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Homepage. This page: How to buy a 120 Series Volvo Amazon

Volvo Amazon 1956-1970.

Buying a 120.

Model history.

Volvo 122S 4dr Amazon
The Volvo Amazon (although never officially called Amazon in the UK) came out in 1956 and, for its time, was a quality piece of kit. Replacing the PV544 and variants, the 120 range of Volvos soon established the Volvo reputation for solidity and it's concern for offering the car occupants a decent level of safety in the event of impacting something solid.

Further models were introduced as time rolled by, and by the time production ended you could have chosen from 2 & 4 door saloons, and the amply-large estate versions, with a number of engine options featuring throughout production based on the same basic engine as lifted from the PV, and shared with the sporty P1800 range.

The basic 121 model, introduced at the models launch in '57, came with a single Stromberg carb and was the bottom rung of the ladder of Amazon ownership through to 1967, early examples having the B16 1600 engine, later updated to 1800cc B18 spec. The 122S featured similar engines, but were warmed up a little with twin SUs, many featuring the desirable overdrive gearbox option to keep the revs down when cruising.

The 2 door 123GT was available in the latter years of 120 production and was really the sportiest of all Amazons produced. The GT came with a perkier cam profile and some other refinements, not least a tacho bolted onto the top of the dash panel. 131 and 132 2 door variants of the standard model were also introduced around 1961, as were the 221 and 222 estate cars, which soldiered on until the 140 series replaced the 120 in 1970/1.


Despite their renowned solidity, Amazons still rust and rust very well if left to their own devices, though Volvos shrewd use of heavy duty steel at least means that caught early, rot is often very localised. Some panels on the Amazon were galvanised, such as the sills on the 4 door models, the 2 door examples only having the forward section of sill so treated, the remaining section ahead of the rear wheel being part of the rear wing pressing and not so well protected. Front panels were also galvanised on some examples, though I'm not sure which cars were fortunate enough to benefit from this. Front wings rot in the usual old-car places, ie around the headlamps where mud builds up around the headlamp bowl. The front wings however do bolt on so can be easy swapped out for better examples. More of a problem however are the inner wings - all the cars I've had have featured grot in this area, and its important to not just look from under the bonnet, but also stick your head under the wheel arch and make sure that the box section is still there too, running along the level that the outers bolt through to. Poor cars often feature welded on plates from within the engine bay to disguise rampant rot, so its essential to look from underneath too.

With even the youngest Volvo 120s now over 30 years old, be sure to check all lower extremities as with any car - some examples also have rot setting in at the bottom corner of the windscreen, this is due to water getting past the screen seals and repairing this corner is a tricky, screen out, job. Doors can rust from the frame outwards, though they are rarely beyond recall.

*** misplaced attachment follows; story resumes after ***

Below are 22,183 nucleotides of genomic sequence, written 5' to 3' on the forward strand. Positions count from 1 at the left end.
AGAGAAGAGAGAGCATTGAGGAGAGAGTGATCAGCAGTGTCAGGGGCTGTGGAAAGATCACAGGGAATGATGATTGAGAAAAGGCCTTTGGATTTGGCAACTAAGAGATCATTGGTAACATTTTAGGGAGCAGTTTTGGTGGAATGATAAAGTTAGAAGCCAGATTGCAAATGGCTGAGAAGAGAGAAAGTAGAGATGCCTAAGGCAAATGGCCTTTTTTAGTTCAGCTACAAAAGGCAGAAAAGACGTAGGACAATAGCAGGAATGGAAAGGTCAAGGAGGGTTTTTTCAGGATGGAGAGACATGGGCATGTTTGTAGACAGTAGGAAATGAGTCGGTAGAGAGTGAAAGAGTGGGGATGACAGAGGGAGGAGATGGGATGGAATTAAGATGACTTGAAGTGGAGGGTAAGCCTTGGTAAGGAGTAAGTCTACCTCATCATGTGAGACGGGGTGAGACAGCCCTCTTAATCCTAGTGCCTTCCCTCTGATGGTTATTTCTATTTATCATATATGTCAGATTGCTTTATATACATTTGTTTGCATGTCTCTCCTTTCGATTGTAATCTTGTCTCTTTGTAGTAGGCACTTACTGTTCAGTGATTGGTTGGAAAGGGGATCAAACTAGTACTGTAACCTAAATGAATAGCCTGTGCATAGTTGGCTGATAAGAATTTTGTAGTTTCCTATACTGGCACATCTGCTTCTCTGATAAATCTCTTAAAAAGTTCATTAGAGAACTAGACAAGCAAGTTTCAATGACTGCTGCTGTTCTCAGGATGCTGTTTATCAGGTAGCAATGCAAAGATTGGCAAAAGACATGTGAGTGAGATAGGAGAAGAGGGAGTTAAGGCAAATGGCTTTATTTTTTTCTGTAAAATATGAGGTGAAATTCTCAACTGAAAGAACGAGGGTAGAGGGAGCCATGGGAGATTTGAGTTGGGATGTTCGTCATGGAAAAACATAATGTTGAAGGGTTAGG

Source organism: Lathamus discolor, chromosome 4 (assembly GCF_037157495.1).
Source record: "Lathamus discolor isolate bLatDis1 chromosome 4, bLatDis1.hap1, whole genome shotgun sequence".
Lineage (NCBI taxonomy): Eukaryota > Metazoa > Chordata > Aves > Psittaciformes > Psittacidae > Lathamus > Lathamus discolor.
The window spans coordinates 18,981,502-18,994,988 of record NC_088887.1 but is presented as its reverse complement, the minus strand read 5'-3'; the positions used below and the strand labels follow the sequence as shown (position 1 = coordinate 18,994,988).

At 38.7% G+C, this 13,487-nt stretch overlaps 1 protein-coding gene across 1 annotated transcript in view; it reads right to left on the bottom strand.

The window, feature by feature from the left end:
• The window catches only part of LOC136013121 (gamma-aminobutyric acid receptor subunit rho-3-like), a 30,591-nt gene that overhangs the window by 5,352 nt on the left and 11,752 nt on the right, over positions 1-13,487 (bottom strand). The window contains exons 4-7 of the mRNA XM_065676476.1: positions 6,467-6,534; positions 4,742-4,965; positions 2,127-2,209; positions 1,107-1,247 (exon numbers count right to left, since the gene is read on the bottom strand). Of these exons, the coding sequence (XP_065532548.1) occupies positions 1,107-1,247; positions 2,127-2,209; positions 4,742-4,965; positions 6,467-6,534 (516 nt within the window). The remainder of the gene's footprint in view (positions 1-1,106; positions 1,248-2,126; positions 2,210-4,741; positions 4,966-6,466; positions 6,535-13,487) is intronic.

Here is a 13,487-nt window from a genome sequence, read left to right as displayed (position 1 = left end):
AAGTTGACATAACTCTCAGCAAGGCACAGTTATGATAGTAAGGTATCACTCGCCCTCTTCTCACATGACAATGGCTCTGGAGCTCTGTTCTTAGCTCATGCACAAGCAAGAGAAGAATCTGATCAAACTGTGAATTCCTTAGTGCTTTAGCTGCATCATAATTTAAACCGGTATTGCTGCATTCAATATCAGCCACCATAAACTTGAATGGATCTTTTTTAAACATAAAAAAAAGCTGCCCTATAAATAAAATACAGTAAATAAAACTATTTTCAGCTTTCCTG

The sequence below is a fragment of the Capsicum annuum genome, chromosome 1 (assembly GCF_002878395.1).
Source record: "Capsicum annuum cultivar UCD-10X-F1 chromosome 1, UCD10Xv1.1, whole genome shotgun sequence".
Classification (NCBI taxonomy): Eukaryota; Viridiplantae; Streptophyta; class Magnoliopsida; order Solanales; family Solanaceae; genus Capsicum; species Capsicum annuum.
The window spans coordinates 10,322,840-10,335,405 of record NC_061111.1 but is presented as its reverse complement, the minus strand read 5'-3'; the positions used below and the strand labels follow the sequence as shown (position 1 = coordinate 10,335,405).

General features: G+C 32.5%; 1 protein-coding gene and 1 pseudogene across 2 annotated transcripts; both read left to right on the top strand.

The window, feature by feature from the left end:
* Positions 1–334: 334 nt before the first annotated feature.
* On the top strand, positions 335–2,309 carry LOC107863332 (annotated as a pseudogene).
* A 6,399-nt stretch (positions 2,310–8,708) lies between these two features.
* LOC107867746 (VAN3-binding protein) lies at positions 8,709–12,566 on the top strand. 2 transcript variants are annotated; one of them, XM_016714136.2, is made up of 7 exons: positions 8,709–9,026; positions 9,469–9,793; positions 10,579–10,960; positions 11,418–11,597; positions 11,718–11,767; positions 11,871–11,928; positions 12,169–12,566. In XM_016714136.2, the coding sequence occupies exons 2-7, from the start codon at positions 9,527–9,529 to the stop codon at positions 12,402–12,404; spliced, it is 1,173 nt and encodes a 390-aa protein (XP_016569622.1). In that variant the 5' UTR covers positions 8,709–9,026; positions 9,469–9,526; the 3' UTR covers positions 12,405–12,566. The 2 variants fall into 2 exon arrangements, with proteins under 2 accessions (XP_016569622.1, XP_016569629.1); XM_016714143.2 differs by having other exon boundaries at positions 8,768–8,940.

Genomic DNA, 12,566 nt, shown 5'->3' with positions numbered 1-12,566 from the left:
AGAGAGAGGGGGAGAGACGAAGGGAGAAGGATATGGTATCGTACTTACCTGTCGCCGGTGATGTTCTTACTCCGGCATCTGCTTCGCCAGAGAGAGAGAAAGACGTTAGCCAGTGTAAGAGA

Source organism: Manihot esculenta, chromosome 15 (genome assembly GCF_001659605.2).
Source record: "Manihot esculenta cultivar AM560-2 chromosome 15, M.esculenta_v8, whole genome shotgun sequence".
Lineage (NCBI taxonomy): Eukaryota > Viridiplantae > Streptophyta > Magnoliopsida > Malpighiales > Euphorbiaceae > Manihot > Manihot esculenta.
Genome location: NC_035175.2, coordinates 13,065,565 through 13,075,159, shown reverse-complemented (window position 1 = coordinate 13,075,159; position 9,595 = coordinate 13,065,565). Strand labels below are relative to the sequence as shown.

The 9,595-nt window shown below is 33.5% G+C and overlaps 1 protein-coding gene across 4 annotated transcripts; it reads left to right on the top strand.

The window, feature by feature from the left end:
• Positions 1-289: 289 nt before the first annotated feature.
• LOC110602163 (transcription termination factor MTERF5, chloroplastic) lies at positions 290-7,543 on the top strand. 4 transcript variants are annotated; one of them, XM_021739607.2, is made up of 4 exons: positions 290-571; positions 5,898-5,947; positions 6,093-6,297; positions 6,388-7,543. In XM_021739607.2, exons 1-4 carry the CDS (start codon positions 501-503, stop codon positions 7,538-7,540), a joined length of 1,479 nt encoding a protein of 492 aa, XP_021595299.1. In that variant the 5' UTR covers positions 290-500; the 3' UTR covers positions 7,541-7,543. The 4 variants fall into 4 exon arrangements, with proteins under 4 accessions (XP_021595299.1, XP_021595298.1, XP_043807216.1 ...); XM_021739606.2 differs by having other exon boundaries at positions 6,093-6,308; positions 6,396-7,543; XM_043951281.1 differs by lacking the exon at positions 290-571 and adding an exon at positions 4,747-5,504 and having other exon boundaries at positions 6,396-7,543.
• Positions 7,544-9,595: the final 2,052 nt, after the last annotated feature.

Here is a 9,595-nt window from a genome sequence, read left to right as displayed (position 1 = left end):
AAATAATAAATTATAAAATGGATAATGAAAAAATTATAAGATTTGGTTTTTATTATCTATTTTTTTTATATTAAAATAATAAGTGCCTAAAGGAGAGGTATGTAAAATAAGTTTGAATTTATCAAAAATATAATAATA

Sills have already been mentioned, and moving to the rear give the rear arches, and the separate fluted panel rear of the back wheels (plain on the station wagons btw) a good inspection. Boot lids can rust along their lower edge, often due to condensation build up on the inside of the panel, and, with the lid open, lift the bootmat and check out the rear lower panel, and joint where the rear inner arches curve around to join the boot floor.

If things aren't too bad in these places, its time to have a poke around underneath. Volvos were undersealed from new and, by and large, it lasts well and does an excellent job. However once it starts cracking, moisture gets trapped behind it and hastens the onset of the creeping rot menace. The Amazon is of unitary construction, and assembled from top quality steel, however the undersides can suffer, especially in the outriggers and one I had was rusting on the central, longitudinal, chassis member, so its worth having a good look here too.

Estates generally last as well as the saloons, although pay special attention to the rear split tailgate as these can get holed and finding replacements in good condition is not as easy as for the saloons.

Fortunately many parts are still available new from Volvo even after all these years, although their prices reflect the low volume production that these parts are now in. Volvo 120s feature regularly in historic rally events even today, so this is a sign that once you have a good one, they still represent a superbly engineered route into classic car ownership, offering a standard of build that puts many contemporary classics well and truly in the shade.


Generally speaking the engines are very resilient to hard use, and can soldier on for hundreds of thousands of miles before needing a rebuild. The earliest Amazons had a 1600cc engine, and some engine parts are now very hard to find, most owners now running later, visually very similar, 1800cc and 2000cc variants. Their only real weak spot is the fibre timing gears, which can wear and create a vocal rattle from the front of the engine. Steel replacement gears can be substituted, although they are a little noisier in use. B18 engines are quite a tuneable and revvy engine, the longer stroke B20 being more of a slogger but slightly less willing to rev. Performance mods have been available for Amazons since the 1960s, many of which were developed in the States, and owners today can choose from a number of performance tweaks to up the grunt from their solid Swede - straight through exhaust systems, tubular manifolds, perky cams, carb upgrades are all easily available, as are suspension and wheel conversions. Some Amazons have even been converted to the fuel injected B20 engine, as fitted to the later 140GL and P1800ES sports model. I often wondered if the 6 cylinder 164 engine would go in...?